Whether it is because of financial constraints or just personal preference, the number of people taking classes online has been steadily climbing. Though the institutions that provide an online education have been trying hard to make these classes more effective by making extensive use of video and instant feedback, many faculty members are hesitant to participate. However, Mark C. Taylor, chairman of Columbia University’s religion department and writer of “College Crackup and the Online Future”, has high hopes for the future of online education.
According to Taylor, the most effective new system offers “modules”. These modules can be downloaded as either individual lectures or as full, traditional classes. This system allows students to have more control over exactly what they learn, saving them money, breaking down subject barriers, and making for a more interdisciplinary approach to learning. If this system becomes more widespread, teachers would not only teach, but also advise students which modules they should download for their specific goals and needs.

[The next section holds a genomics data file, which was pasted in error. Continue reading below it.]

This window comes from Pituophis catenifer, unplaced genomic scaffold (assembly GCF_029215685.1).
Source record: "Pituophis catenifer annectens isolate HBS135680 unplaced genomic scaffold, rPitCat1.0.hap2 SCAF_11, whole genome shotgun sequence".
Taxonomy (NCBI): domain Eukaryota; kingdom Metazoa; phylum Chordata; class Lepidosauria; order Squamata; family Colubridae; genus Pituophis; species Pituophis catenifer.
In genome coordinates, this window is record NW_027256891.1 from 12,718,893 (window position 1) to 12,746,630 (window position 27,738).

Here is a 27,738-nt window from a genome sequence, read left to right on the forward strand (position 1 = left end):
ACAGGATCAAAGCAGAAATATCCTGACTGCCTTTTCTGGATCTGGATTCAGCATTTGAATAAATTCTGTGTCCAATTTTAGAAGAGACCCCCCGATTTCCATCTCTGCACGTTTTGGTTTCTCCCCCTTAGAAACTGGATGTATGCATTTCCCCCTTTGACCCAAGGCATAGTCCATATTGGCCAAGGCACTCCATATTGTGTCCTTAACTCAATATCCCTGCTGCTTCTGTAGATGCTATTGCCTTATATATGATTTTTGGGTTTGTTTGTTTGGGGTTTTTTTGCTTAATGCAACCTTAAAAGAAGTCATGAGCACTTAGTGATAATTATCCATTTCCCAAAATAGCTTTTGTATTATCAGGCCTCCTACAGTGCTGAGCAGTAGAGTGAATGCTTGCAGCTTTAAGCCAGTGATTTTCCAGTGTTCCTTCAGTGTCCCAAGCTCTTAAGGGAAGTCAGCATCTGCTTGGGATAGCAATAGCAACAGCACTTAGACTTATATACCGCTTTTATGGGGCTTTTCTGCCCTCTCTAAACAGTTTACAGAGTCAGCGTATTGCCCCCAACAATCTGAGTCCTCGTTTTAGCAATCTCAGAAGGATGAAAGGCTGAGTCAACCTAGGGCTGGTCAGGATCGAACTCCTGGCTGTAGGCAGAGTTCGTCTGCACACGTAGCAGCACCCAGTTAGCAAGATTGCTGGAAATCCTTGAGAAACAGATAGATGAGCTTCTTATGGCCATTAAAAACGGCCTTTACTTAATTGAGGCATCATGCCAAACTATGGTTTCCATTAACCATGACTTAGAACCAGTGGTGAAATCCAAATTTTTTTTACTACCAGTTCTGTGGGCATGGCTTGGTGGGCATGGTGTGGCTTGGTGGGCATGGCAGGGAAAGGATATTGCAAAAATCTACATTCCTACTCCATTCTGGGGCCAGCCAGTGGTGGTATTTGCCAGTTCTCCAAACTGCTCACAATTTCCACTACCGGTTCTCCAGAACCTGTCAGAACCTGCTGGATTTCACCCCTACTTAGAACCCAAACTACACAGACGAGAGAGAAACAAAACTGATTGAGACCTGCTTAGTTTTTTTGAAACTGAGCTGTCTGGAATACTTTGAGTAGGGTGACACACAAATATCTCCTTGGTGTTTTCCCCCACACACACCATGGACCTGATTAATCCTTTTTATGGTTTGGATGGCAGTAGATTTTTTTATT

The module system could spell out a brighter future for education, allowing for more cooperation among universities and a broader range of classes to choose from for each student. It could also allow students to gain a high-quality education at a very low price. However, Taylor warns that it might hurt smaller colleges who are unable to afford a program as large or as famous as—for example—Harvard’s, Stanford’s, or MIT’s. On the other hand, he urges that the educational benefits of interdisciplinary, self-tailored learning far outweigh the costs. By providing a larger number of students with wildly new ideas and ways of looking at the world, an educational overhaul like this could, in Taylor’s opinion, help the United States adapt in an era of financial problems and international competition.